Famed psychologist Carl Jung opened his book Psychological Types with a quote by Heinrich Heine, in which Heine contrasts “Visionary, mystical natures” whose ideas come from “the fathomless depths of their souls” with “Practical, Aristotlean natures” which build “a fixed system, a dogma–”

This is the eternal conflict within all arts, including literature. The conflict between an institutional status quo, and rebels to that status quo. Jung discusses this conflict through much of his book, and the depths “from which prophets and creative artists call up the redeeming symbol.” The fixed system Heine mentions is, according to Jung, “entirely inadequate when it comes to the really great and decisive questions. It is incapable of creating the symbol.” For Jung, “–the solution comes from the side it was least expected.”


The final section of our Overview of today’s literary scene has to be the literary underground. (See our Op-Ed page for others.) Within any vital art there is always an underground, whether its products be called pamphlets, the gutter press, chapbooks, samizdat, zines, ebooks, or whatever else.


Jung’s analysis is a generalization, as he admits in his book. In some circumstances– the world of bureaucracies– his ideas become strikingly true.

In 1950 David Riesman did a riff on the theory with his book The Lonely Crowd. He contrasted inner-directed and other-directed persons within organizations. His observations remain true in the realm of literature, and the arts in general.

The other-directed person gets his-or-her tastes from the mob, and from established narratives. The case of Bob Dylan and his standing within rock n’ roll culture exemplifies this.


Throughout the late 1950’s and early 1960’s, rock n’ roll was scorned by the intelligentsia. The music of choice on college campuses wasn’t rock, but folk– led by the likes of Peter, Paul, and Mary; Pete Seeger; Joan Baez; and Bob Dylan.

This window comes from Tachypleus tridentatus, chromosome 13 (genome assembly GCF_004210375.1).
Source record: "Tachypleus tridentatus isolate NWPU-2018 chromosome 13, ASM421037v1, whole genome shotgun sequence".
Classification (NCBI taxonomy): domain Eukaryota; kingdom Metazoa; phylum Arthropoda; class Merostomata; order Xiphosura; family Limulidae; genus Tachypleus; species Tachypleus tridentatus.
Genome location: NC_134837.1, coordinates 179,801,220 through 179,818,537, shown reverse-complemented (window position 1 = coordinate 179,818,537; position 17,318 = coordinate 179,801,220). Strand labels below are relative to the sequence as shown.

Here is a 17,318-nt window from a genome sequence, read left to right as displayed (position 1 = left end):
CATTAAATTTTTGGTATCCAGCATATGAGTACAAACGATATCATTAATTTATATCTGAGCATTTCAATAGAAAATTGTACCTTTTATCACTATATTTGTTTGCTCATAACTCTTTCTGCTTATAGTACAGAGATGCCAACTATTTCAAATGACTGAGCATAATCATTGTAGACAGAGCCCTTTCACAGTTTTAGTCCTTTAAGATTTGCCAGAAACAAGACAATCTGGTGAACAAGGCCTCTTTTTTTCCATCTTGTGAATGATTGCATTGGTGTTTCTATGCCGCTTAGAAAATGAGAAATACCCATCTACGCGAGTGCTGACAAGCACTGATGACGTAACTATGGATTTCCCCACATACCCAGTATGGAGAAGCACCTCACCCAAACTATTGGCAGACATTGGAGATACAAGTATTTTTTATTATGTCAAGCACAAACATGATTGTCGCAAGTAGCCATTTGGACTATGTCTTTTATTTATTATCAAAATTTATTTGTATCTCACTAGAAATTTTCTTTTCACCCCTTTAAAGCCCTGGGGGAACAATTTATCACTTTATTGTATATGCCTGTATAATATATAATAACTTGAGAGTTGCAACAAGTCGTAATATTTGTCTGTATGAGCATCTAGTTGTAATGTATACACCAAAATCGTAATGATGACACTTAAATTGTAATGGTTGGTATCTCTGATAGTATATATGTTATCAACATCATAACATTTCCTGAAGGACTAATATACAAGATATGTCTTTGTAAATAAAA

Civil Rights Rally

On April 12, 1965, a Beatles-influenced American band called The Byrds released as a single a cover of a Bob Dylan-penned song, “Mr. Tambourine Man.” It was notably more upbeat and energetic than Dylan’s original version. The Byrds recorded the song using a standard rock n’ roll set up of electric guitars and drums. By June the single had risen to #1 on the charts in both the USA and the UK. A monster hit.

When Bob Dylan went electric at the Newport Folk Festival on July 20, 1965, he was jumping on an unexpected bandwagon– as The Byrds version of the song was being purchased by those outside Dylan’s usual audience demographic. The Dylan/Newport moment signaled acceptance by the intellectual herd of rock n’ roll– whose momentum by then in the wake of The Beatles was sweeping everything before it. To aspiring young music journalists who were secret fans of the rock genre, the moment signaled intellectual acceptance of them. Bob Dylan became, instantly, a rock icon– one of the major figures in histories yet to be written– though he’d not been, for all his career up to that point, a rock singer at all.

Rock n’ roll– rock— became overnight an acceptable musical genre.


Jonathan Franzen today is considered a great novelist because everyone who matters in the established literary scene says he’s a great novelist. (This, after million-dollar publicity campaigns backing the release of his books.) At some point, perhaps decades from now, perhaps sooner, herd opinion will change. Franzen will become no longer a great novelist.

(Who today remembers Booth Tarkington?)


I had a dream in which I was searching through the mists of my memories for an underground writer. I had met the person once in an alley. Maybe in Manhattan, maybe in Philly.

The individual– man or woman, I can’t say– had written the best short story I’d ever seen. I’d stumbled upon it by accident, in a zine traded for at a zinefest at which I’d manned a table. A terrific read– a compelling narrative full of insight and energy, and a dynamic ending. The style was unique– concise, flowing and fast-moving.